Chalkboard: Talk to me
This month, Dr. Corey covers what to do if your child isn’t speaking at all by 18 months or so. But what about if they hit school age, and there are still problems — a stutter, or limited speech? First off, they’ll be evaluated by a professional, a licensed speech language pathologist who can check on both their linguistic expression and comprehension. They’ll be on the lookout for issues like hesitation or repetition, sounds/syllables that are excessively drawn out or just a child who can’t be understood despite his best efforts. There’s always the chance that there’s an undetected audio issue, in which case they’ll be seen by an otolaryngologist. Ultimately, kids with diagnosed speech disorders are eligible for an individual education plan and special help at school — so if this meets your kid’s profile, speak up on his behalf.
Nine times a century, we get to celebrate a “Square Root” day, and this month one of ’em rolls around. So geek out with us on 4.4.16 — maybe celebrate with some
square dancing, or a visit to Pioneer Courthouse Square? Live it up: the next one won’t come around until 5.5.25.
Ask Dr. Corey
A: The topic of speech and speech delay is one I address frequently in my practice. The ability to communicate with your child is both rewarding and important in easing those toddler frustrations that arise from not understanding exactly which toy your child wants to play with that very second!
More important than that, though, is that timely achievement of speech milestones is crucial in learning how to read, as well as learning how to focus and interact socially. In addition, speech also plays a role in developing writing, spelling and punctuation skills. Speech is so important that the American Academy of Pediatrics recommends developmental language screening at every well-child checkup.
Speech is divided into expressive and receptive language. Receptive language is your child’s ability to understand. Expressive language, which we will be discussing for the rest of this column, is basically the ability to talk.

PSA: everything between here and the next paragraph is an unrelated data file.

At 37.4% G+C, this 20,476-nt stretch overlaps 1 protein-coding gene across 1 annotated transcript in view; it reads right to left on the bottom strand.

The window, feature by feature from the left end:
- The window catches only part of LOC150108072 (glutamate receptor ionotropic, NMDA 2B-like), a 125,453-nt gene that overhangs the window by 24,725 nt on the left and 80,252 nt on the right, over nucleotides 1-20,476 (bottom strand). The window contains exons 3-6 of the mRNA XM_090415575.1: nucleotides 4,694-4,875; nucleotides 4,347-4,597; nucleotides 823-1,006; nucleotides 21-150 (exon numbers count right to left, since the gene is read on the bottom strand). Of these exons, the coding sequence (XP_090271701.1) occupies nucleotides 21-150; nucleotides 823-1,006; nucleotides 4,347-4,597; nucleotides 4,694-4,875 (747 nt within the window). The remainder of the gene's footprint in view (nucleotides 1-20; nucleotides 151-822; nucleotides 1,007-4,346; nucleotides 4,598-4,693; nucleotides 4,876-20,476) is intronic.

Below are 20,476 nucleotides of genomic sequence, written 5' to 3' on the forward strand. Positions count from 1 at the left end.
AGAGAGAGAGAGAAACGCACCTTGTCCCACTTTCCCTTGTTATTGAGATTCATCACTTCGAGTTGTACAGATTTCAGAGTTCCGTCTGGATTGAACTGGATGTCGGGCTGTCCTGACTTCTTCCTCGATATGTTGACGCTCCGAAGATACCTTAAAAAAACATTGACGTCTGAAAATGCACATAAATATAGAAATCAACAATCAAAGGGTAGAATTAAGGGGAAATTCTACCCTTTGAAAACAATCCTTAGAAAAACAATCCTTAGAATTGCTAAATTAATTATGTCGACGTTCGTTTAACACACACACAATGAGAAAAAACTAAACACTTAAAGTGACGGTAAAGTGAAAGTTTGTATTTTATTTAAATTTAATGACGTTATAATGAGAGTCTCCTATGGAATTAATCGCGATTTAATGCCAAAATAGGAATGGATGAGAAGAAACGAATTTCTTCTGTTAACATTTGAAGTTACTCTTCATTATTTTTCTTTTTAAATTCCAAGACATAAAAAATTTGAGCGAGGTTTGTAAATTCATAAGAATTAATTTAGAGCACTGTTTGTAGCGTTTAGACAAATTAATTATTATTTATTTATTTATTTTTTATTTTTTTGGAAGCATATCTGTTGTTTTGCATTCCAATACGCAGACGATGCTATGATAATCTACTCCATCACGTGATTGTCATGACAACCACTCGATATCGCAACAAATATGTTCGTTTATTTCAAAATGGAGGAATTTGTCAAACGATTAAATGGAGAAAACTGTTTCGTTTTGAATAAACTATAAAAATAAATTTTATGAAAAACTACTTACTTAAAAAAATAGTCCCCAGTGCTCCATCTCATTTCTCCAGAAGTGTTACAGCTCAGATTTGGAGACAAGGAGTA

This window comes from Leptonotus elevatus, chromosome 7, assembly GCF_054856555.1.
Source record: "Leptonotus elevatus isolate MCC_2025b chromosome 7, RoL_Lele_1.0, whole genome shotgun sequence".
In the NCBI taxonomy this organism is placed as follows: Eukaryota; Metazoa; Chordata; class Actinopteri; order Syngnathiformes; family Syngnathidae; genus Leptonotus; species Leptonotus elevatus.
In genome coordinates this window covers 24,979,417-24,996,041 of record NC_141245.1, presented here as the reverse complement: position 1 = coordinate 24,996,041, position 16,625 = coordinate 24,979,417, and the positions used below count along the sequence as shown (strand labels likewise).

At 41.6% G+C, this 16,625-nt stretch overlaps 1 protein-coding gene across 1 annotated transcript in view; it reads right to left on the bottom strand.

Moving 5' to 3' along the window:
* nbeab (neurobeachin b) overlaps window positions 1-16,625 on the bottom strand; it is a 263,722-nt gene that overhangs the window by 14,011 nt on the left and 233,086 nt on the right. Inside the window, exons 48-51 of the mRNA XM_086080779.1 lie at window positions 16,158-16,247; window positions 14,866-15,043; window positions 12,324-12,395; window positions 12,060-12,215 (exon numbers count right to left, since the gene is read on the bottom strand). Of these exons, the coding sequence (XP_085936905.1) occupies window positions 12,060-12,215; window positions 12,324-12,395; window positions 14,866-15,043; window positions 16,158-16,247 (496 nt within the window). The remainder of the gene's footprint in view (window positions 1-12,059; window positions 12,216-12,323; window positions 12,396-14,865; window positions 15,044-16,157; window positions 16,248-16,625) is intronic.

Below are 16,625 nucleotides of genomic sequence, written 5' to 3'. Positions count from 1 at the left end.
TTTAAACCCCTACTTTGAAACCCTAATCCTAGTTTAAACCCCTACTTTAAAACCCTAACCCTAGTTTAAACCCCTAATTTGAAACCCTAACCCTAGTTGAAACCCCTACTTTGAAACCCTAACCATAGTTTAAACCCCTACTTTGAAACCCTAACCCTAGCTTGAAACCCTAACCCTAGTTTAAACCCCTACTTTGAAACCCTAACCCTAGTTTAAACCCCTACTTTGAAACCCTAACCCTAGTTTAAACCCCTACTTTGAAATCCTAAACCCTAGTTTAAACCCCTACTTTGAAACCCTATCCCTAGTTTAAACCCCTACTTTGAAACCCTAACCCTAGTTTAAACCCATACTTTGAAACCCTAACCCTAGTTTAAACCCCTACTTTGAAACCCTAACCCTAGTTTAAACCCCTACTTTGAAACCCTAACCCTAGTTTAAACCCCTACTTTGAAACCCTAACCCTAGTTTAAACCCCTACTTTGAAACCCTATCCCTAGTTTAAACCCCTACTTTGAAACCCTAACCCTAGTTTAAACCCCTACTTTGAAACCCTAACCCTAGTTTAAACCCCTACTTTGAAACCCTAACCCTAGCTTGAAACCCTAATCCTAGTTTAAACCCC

Speech delay, unfortunately, is a common problem. It affects at least 3 percent of all children and may be even more common than this. However, the definition of speech delay is a little fuzzy and is highly dependent on the age of the child. An average 12-month-old will imitate sounds and/or babble. Most kids will have at least one word by 15 months, three to six words by 18 months, and be combining words by 24 to 30 months.
Based on these definitions, a 3-year-old who is not combining words should be evaluated by their physician to determine whether there is an underlying cause of the speech delay and also what the best course of treatment might be. In addition, your child’s doctor can evaluate other areas of development to make sure there are not additional delays that need to be addressed.
In terms of interventions, generally the sooner speech delays are addressed, the easier they are to remedy. For most children, a speech-therapy referral will probably be a part of the treatment plan.
Dr. Corey Fish, a Pacific Northwest native and graduate of the University of Washington School of Medicine, is a pediatrician at Sellwood Medical Clinic. When he is not at work, he likes backcountry skiing with his wife and their border collie/Australian shepherd mix, and playing his guitar. For more info: sellwoodmd.com. Got a question for Dr. Corey? Get in touch at editor(at)pdxparent.com and we’ll pass it along.